There isn’t a music-lover alive who hasn’t heard of Vivaldi’s most iconic composition, The Four Seasons. For nearly three centuries, this dynamic and expressive work has captivated audiences and inspired artists worldwide. Astor Piazzolla (1921-1992), one of Argentina’s most beloved composers, reinterpreted Vivaldi in The Four Seasons of Buenos Aires (Las cuatro estaciones porteñas), and it is a daring work replete with elements of tango, jazz, and modern classical harmonies.
Arguably one of the most recognizable classical works of all time, Vivaldi’s The Four Seasons is a set of four violin concerti, each comprised of three movements. Tempos follow a fast-slow-fast pattern in exploration of each season’s unique characteristics, creating a series of contrasting declarations and responses. Published in 1725 with a set of 12 sonnets, one per movement, The Four Seasons is an example of program music (a composition accompanied by written text that complements the musical narrative). Program music had not been popularized during the baroque period, making Vivaldi’s work innovative for its time.
The Four Seasons begins with Spring and follows a chronological progression towards Winter, contrasting with Piazzolla’s Four Seasons of Buenos Aires. While Vivaldi composed each “season” sequentially with the preconceived intent to present it as part of a whole, Piazzolla did not unite his four seasons until after composing them separately. Presentation of his Cuatro estaciones often reflects this fact. Piazzolla’s variation also reduces the number of movements per season from three to one, skillfully incorporating Vivaldi’s motifs into each season with a lively mix of dissonances, rhythm changes, and distinctive Latin flair.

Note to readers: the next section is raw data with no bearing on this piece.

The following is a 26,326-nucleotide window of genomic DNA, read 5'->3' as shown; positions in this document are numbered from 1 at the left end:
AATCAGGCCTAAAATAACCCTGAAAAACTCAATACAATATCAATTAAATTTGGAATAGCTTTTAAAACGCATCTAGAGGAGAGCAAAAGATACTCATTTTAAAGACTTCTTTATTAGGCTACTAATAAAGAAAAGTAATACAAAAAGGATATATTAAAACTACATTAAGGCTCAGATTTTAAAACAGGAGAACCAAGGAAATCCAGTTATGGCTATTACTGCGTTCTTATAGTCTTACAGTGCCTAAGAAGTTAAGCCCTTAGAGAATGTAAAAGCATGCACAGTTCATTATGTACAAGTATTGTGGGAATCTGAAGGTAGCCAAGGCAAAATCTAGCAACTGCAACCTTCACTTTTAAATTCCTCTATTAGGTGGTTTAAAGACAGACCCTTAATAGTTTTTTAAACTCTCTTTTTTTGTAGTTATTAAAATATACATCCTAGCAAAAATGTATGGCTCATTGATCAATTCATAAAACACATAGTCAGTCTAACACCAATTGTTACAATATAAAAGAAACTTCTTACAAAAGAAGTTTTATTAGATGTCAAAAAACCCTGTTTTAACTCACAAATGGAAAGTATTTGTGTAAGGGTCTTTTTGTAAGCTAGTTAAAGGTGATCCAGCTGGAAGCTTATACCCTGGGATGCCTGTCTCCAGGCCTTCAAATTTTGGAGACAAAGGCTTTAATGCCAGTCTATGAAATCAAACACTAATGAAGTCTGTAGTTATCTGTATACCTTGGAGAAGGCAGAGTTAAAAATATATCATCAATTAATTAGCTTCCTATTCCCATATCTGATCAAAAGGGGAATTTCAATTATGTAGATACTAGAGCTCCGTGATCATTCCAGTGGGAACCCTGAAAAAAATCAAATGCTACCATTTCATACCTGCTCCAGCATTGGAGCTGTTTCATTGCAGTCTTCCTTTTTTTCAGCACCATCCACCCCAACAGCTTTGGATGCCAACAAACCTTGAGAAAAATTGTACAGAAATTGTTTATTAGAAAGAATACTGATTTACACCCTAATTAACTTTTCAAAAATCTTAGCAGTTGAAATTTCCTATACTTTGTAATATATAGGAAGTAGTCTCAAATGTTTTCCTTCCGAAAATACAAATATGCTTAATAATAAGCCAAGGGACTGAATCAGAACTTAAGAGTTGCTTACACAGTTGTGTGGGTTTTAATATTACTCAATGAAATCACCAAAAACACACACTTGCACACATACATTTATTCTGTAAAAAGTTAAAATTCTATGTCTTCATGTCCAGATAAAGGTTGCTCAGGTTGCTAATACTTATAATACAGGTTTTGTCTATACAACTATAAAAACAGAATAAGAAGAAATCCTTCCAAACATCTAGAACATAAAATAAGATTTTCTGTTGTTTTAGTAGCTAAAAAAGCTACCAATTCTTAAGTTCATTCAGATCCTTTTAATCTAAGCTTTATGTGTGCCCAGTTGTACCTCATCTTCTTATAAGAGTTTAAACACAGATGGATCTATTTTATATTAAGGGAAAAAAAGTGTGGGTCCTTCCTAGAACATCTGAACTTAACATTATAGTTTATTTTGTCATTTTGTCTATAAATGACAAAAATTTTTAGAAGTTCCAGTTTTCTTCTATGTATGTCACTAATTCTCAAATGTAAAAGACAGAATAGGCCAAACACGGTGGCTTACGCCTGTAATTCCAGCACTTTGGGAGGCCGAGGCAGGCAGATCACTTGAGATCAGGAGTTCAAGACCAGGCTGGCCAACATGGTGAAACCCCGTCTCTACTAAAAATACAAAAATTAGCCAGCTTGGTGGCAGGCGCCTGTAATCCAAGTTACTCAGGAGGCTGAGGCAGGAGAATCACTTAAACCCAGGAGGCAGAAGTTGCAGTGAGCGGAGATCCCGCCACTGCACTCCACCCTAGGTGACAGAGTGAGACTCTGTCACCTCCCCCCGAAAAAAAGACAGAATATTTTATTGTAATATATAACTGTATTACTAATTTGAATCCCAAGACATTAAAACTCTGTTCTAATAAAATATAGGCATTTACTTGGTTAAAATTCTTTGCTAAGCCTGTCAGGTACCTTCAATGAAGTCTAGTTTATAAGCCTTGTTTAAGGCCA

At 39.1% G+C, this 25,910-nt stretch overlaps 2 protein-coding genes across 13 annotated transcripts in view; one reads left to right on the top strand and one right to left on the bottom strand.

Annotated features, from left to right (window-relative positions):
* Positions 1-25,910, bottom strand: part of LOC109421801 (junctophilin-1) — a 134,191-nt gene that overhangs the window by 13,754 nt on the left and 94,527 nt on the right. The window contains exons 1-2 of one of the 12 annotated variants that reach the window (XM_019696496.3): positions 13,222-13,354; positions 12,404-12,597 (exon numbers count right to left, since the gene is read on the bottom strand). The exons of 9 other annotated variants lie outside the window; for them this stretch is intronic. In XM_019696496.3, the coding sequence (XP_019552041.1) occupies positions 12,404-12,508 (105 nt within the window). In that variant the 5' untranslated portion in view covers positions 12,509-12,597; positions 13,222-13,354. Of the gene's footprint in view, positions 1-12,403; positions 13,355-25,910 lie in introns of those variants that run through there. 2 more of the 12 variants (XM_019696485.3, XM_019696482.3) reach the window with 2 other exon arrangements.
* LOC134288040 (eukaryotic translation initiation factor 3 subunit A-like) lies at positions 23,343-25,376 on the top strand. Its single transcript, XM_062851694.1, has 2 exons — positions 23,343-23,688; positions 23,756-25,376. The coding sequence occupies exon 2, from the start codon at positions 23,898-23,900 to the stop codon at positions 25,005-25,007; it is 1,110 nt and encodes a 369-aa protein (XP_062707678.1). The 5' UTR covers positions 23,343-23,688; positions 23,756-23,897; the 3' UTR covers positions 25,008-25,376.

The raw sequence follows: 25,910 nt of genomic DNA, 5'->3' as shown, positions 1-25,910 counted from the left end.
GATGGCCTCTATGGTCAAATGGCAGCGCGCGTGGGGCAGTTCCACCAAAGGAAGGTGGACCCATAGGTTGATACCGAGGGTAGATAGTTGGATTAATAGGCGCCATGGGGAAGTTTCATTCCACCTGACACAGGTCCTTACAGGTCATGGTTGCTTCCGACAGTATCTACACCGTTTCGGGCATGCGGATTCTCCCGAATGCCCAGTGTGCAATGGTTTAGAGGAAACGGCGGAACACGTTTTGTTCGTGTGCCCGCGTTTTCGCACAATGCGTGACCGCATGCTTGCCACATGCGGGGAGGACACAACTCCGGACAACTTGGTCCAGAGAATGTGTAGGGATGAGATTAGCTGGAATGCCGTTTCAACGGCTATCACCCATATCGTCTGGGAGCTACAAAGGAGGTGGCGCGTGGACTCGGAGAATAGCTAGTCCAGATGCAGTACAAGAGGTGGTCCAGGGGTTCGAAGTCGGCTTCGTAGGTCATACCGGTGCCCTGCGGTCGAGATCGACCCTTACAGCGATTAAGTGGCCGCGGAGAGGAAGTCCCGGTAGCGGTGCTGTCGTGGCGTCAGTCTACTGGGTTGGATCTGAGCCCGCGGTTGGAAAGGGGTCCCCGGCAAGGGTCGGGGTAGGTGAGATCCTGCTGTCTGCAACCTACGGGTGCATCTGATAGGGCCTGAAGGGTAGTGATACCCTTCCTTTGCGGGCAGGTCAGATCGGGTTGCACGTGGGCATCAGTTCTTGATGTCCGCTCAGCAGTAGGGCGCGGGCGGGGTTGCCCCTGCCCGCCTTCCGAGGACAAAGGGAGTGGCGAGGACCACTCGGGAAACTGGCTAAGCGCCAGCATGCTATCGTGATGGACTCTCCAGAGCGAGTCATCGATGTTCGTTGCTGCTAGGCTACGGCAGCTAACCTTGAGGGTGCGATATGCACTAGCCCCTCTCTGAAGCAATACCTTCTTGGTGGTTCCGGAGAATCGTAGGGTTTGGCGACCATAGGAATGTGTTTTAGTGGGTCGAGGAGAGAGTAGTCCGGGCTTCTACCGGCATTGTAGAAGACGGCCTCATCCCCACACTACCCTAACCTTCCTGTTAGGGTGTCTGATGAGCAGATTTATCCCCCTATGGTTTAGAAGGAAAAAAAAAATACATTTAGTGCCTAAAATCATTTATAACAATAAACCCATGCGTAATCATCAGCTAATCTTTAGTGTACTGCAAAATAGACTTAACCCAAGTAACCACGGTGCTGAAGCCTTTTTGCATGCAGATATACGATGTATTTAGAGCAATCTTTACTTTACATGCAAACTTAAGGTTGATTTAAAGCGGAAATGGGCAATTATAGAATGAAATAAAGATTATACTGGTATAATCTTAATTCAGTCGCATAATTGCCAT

Sarah Chang’s performance of Vivaldi’s famed work and its tango-infused response reflects her travels to Buenos Aires to learn about the culture, music, and dance. She performed with a local tango group, Orquesta Tipica Andariega. There, her classical precision met with the rawness, romance, and spontaneity of the tango. The result was an intimate connection with the audience that transcended boundaries between it and the performer, both bonded by the emotion of the moment that characterizes the genre.
The Artist Series is proud to present virtuoso violinist Sarah Chang and her performance of "Viva Piazzolla" with the Colorado Springs Philharmonic at the Ent Center for the Arts on March 15. The program will celebrate Vivaldi’s emblematic composition and Piazzolla’s response. Sarah Chang is internationally acclaimed, both for her technical skill and emotional expressiveness. Her performance is sure to inspire and invigorate audiences as we eagerly anticipate the coming of spring. Get your tickets, and ensure you have a seat for this special performance in the Shockley-Zalabak Theater.